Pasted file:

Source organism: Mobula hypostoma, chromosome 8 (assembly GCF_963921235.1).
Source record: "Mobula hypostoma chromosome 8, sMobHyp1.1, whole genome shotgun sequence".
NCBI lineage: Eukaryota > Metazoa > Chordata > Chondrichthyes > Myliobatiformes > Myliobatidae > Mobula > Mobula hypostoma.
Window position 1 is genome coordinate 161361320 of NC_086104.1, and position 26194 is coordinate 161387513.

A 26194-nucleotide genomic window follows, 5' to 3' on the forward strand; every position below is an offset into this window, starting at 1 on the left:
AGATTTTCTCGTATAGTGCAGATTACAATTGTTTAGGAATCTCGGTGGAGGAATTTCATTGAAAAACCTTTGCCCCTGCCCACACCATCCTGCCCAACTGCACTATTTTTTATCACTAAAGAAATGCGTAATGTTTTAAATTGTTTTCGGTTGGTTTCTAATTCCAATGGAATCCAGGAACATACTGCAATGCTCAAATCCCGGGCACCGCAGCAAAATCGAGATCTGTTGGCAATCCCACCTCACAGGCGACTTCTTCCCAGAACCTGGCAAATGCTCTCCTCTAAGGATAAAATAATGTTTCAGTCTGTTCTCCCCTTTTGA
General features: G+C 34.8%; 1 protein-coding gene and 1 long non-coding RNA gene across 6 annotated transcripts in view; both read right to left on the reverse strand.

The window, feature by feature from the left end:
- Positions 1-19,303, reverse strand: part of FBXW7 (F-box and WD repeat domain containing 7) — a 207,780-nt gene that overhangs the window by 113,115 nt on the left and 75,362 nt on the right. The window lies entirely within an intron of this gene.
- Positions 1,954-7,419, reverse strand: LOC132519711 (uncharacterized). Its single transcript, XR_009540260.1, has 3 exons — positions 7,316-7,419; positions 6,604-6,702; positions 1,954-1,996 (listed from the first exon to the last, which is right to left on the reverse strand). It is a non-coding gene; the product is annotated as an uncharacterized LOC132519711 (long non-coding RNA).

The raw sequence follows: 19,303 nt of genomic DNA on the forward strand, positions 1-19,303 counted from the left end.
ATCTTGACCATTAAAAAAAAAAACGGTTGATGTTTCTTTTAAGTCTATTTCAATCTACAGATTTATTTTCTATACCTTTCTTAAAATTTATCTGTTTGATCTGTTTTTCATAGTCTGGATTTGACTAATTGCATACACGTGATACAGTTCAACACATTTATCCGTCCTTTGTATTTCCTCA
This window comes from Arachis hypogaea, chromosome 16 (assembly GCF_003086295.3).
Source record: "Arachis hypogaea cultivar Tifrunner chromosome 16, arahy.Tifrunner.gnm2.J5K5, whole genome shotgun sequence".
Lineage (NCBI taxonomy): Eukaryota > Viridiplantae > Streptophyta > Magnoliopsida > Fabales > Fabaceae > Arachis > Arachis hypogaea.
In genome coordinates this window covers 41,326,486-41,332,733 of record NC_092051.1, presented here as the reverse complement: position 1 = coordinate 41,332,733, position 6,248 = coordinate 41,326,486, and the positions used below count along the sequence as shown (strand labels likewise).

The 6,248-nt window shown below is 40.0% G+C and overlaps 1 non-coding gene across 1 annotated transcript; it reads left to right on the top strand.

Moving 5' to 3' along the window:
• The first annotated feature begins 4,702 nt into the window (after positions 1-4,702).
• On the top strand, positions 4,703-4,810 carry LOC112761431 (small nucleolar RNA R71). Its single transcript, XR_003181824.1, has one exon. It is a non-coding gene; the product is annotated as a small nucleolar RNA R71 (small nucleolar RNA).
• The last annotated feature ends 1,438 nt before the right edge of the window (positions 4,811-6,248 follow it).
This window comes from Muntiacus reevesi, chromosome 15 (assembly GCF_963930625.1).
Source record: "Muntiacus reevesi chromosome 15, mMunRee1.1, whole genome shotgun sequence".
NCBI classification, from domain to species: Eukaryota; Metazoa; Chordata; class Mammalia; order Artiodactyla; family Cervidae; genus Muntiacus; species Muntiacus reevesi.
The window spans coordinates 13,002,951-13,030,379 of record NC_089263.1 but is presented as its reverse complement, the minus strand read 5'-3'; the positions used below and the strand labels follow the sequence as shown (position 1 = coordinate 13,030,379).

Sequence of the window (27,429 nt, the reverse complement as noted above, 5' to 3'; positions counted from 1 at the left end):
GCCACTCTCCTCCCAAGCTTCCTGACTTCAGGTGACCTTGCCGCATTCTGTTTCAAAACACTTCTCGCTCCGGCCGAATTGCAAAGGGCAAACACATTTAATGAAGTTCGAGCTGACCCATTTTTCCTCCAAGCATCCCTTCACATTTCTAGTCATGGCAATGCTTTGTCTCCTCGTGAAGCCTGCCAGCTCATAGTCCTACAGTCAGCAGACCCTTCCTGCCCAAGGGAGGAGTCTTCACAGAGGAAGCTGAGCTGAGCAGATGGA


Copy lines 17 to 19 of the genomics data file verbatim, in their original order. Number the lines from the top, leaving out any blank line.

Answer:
The 6,248-nt window shown below is 40.0% G+C and overlaps 1 non-coding gene across 1 annotated transcript; it reads left to right on the top strand.

Moving 5' to 3' along the window:
• The first annotated feature begins 4,702 nt into the window (after positions 1-4,702).